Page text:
The Remembrance of Loss - prof. Jerzy Szacki
It was not me who offered the hospitality to Irena and her daughters (the younger of them was to be born at our place and baptized so as not to arouse suspicion). The decision was taken by my mother, Barbara (or rather, according to the majority of documents, Anna), surely with the participation of her slightly older sister, Helena, who was, however, too ill at the time to be directly involved. While it is true that mother asked my opinion, she did not make the decision dependent on my advice, as I presume. Had it truly been so, I would have held no grudge against her, for I was less than fourteen years old and surely not as mature as I imagined I was. Otherwise my reaction was not unpredictable to her because she knew, how terrified I was by the opinions on the fate of the Jews closed in the ghetto that circulated in the homes of some of my schoolmates.
After all, it appears to me that my mother was not facing any great moral dilemma at the time. Presumably she did not ponder too much whether to help and why help the Jews. What was a more serious problem for her was how to organize childbirth at home and how to find a trustworthy doctor. At our home we were not accustomed to dividing people into Jews and non-Jews, unless they desired it themselves. To somebody who did not investigate into their family papers, they were no different to other people. It somehow did not occur to us that the attitude towards an individual may depend on what group one belonged to, or in what group one was more or less arbitrarily included by someone else. Why should somebody bear responsibility for something beyond one’s influence?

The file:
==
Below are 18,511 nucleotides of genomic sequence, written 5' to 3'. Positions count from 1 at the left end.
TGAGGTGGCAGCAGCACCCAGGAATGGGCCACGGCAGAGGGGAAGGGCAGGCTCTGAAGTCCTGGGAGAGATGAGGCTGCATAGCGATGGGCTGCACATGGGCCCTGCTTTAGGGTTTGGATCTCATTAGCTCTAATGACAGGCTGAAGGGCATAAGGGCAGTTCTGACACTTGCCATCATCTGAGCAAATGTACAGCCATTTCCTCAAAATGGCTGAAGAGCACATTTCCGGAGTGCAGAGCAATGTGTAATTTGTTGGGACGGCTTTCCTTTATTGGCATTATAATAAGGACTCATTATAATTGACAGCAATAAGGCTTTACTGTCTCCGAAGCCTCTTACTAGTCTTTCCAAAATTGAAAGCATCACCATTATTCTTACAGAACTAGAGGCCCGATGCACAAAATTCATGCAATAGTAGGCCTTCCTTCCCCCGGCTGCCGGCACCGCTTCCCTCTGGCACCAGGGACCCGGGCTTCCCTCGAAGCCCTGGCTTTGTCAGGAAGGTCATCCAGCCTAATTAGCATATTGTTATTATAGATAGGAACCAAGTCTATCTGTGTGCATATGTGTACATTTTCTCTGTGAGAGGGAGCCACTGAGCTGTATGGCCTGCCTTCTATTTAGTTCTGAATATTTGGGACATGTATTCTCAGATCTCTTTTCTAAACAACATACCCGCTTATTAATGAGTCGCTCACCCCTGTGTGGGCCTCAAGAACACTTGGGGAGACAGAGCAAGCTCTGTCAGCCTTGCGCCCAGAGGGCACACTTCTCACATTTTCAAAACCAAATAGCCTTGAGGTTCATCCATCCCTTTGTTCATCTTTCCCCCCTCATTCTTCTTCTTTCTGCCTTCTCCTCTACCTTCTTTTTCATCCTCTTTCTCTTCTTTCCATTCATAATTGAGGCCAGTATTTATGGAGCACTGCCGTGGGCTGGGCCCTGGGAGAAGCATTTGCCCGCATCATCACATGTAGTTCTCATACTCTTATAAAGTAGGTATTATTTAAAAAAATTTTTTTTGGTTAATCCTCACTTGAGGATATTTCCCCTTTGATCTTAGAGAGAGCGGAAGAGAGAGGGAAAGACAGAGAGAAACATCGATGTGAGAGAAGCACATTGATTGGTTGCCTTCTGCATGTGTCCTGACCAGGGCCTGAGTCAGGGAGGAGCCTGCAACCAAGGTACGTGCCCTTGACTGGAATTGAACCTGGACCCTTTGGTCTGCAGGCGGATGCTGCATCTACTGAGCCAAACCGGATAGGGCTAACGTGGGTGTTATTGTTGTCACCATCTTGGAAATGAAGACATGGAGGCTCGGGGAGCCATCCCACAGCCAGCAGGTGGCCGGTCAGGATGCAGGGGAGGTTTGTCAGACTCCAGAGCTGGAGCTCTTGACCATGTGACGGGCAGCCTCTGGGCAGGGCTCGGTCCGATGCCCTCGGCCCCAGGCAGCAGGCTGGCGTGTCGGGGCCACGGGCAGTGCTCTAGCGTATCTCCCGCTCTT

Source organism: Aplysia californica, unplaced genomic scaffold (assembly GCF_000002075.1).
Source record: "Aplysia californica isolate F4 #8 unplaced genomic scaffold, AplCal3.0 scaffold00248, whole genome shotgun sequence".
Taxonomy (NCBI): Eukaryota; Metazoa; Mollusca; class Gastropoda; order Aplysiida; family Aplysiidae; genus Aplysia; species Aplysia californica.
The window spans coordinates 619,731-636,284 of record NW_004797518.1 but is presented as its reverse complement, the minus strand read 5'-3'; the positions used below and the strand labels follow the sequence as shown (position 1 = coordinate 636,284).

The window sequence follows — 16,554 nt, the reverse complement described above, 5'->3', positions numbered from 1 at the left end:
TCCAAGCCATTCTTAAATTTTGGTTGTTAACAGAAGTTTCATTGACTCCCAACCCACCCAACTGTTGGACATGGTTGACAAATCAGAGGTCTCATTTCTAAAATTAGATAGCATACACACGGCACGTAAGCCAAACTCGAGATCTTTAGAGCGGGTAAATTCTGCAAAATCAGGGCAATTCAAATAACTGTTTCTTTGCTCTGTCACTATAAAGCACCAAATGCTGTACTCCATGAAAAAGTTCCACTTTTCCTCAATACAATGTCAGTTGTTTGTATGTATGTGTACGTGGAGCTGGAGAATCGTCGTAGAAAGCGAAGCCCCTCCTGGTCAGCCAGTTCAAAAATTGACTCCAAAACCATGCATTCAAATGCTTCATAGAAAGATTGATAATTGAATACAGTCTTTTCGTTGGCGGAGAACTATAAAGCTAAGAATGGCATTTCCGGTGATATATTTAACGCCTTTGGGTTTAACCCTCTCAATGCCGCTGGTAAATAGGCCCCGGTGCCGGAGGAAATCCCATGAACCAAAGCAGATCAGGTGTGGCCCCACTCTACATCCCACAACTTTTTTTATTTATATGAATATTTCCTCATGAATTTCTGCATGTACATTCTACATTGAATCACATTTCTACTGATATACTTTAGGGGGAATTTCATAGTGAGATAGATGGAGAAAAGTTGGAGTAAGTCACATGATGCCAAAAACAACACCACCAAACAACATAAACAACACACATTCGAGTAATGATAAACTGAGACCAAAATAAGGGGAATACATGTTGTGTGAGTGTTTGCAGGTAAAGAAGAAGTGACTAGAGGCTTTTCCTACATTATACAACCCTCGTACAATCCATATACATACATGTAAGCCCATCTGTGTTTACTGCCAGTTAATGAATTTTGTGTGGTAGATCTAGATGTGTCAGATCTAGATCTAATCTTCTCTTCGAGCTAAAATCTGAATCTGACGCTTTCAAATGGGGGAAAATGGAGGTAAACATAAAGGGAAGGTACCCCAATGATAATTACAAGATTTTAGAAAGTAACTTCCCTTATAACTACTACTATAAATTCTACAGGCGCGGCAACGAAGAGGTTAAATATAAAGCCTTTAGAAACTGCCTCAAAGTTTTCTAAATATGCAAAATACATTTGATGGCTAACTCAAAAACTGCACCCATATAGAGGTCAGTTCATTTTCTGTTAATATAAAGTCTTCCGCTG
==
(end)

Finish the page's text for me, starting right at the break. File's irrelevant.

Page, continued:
I believe this conviction was not rationally concocted. I do not recall anybody mention either Christian love of the neighbour or another form of lay humanism. It is hard to say where it was known from that some things should be done and some not. Thus, I cannot be sure whether we truly participated in rescuing the Jews. It just came out like that. That is yet another reason why my medal may not be fully deserved.
To my mother it was obvious that one should help pregnant Irena, who had nowhere to go, along with her five-year-old daughter. Not to mention that it was not about a stranger, but about a lovable person, whose sister was befriended with my mother’s own sister. The fact that in accordance with the law of the Third Reich this person was counted as a Jewess, was an accidental circumstance of minor importance. Apparently, hiding Jews implied risk, but living in Warsaw was risky in itself at the time: my father died few months earlier seemingly only because his murderer in brown uniform was in bad mood. It was not uncommon in those days that the people who consistently tried not to endanger themselves were also dying. The world, in which we found ourselves during the war, was too absurd to make us follow purely rational calculations, for they usually lacked any sense.